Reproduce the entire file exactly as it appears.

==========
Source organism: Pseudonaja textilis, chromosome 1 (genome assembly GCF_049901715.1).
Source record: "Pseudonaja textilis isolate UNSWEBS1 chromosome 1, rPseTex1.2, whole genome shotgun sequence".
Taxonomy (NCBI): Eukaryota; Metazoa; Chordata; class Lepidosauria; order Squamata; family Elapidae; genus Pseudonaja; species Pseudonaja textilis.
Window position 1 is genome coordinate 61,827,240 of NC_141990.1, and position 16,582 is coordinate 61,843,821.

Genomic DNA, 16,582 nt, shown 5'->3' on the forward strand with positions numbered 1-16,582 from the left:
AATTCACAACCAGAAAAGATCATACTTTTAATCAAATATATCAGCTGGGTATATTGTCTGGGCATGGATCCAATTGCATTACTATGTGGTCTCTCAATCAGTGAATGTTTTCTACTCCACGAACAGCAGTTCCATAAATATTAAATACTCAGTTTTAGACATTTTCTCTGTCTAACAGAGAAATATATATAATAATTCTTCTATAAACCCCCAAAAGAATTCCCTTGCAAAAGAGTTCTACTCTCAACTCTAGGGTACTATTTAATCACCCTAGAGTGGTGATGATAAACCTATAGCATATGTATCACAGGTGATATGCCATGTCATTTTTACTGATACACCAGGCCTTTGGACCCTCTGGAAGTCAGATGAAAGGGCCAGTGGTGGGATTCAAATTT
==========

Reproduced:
Source organism: Pseudonaja textilis, chromosome 1 (genome assembly GCF_049901715.1).
Source record: "Pseudonaja textilis isolate UNSWEBS1 chromosome 1, rPseTex1.2, whole genome shotgun sequence".
Taxonomy (NCBI): Eukaryota; Metazoa; Chordata; class Lepidosauria; order Squamata; family Elapidae; genus Pseudonaja; species Pseudonaja textilis.
Window position 1 is genome coordinate 61,827,240 of NC_141990.1, and position 16,582 is coordinate 61,843,821.

Genomic DNA, 16,582 nt, shown 5'->3' on the forward strand with positions numbered 1-16,582 from the left:
AATTCACAACCAGAAAAGATCATACTTTTAATCAAATATATCAGCTGGGTATATTGTCTGGGCATGGATCCAATTGCATTACTATGTGGTCTCTCAATCAGTGAATGTTTTCTACTCCACGAACAGCAGTTCCATAAATATTAAATACTCAGTTTTAGACATTTTCTCTGTCTAACAGAGAAATATATATAATAATTCTTCTATAAACCCCCAAAAGAATTCCCTTGCAAAAGAGTTCTACTCTCAACTCTAGGGTACTATTTAATCACCCTAGAGTGGTGATGATAAACCTATAGCATATGTATCACAGGTGATATGCCATGTCATTTTTACTGATACACCAGGCCTTTGGACCCTCTGGAAGTCAGATGAAAGGGCCAGTGGTGGGATTCAAATTT